The “Little” Things That Count

It’s easy to dissuade yourself from writing about social issues. “Everyone who will read it already agrees,” you tell yourself. “If by chance someone who doesn’t stumbles onto it, they’ll just roll their eyes and close the tab.” Your voice isn’t loud enough, the audience isn’t big enough, people are tired of hearing about it- there is no end to the excuses. I’m as guilty of this as anyone. For all the good my shyness and cowardice does those who are being mistreated and discriminated against.

Perhaps that makes it ultimately a good thing that I got involved in a big Twitter kerfuffle on Sunday, stirring me out of passivity on the subject. It may be the one good thing to come out of the discussion, which was unpleasant and unproductive, due in no small part to my tone. I honestly think the things I were saying were fair, but the way I said them was antagonizing, and perhaps addressed to someone who was simply trying to vent frustration without an overzealous amateur second-guessing her justified anger. I’m a nitpicker of language by nature, and the habit rarely wins me any friends. I apologize. At least it finally gave me the kickstart to address sexism in an article, which I should have done a long time ago.

Sexism is an issue that colors a great deal of our society, and it’s a tremendous burden to many I know and care about. Discrimination against men happens, of course, and is just as deplorable, but in frequency and intensity it doesn’t hold a candle to misogyny. I just disqualified GTA V from my GotY honors primarily on the (de)merit of its hateful attitude toward women. (Ben, for what it’s worth, was way ahead of me- a better fighter for the rights of the discriminated by far.) Raised in South Carolina, too, discrimination was always close at hand- of all sorts. A six year old Colin wasn’t aware enough to notice what was happening around him, but that’s just the point- it’s so subversive and ever-present that a white male could miss it entirely until removed from that toxic place. Our culture is rank with it, and like any big change improvement is coming unbearably slowly.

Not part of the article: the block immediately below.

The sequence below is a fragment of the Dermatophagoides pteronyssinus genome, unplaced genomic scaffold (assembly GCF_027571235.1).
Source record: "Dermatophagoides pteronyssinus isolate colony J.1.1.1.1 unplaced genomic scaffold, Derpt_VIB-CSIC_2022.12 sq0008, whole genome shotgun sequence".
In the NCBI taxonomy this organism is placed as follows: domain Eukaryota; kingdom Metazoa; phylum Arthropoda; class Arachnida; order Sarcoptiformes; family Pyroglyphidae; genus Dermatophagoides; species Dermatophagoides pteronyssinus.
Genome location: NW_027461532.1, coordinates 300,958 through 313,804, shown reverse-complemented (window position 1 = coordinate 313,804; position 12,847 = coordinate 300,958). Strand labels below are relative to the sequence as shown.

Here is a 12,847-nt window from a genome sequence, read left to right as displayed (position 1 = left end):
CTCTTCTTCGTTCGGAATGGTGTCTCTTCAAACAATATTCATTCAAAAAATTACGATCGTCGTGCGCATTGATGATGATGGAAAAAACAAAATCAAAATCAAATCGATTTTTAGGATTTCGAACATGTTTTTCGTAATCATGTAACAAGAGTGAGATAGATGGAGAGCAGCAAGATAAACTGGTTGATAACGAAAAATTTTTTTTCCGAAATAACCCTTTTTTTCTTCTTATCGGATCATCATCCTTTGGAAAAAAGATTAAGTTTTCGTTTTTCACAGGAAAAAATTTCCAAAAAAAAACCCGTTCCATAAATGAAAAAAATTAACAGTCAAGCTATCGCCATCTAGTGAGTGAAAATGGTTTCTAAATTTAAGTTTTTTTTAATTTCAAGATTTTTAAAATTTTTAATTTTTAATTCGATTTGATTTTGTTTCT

paxhall

The unacceptable behavior of some Enforcers is all the more egregious because of how magical the show can be.

My area of knowledge is games- it’s safe to say that short of eggs benedict it is the only subject I can write on with authority. I don’t know enough to write about sexism in any other subject- I’m afraid I’ll have to leave that to the pros of those respective fields. But the way we treat female players, female developers, female characters- it has to stop. Reading stories of sexist Enforcers from PAX made me want to throw up. Playing Super Princess Peach and seeing the legitimately good game behind the “woman overwhelmed by her raging emotions” stereotype broke my heart. And words can’t begin to express how foul the ways people on gaming networks like Xbox Live and PSN can be. It boggles the mind.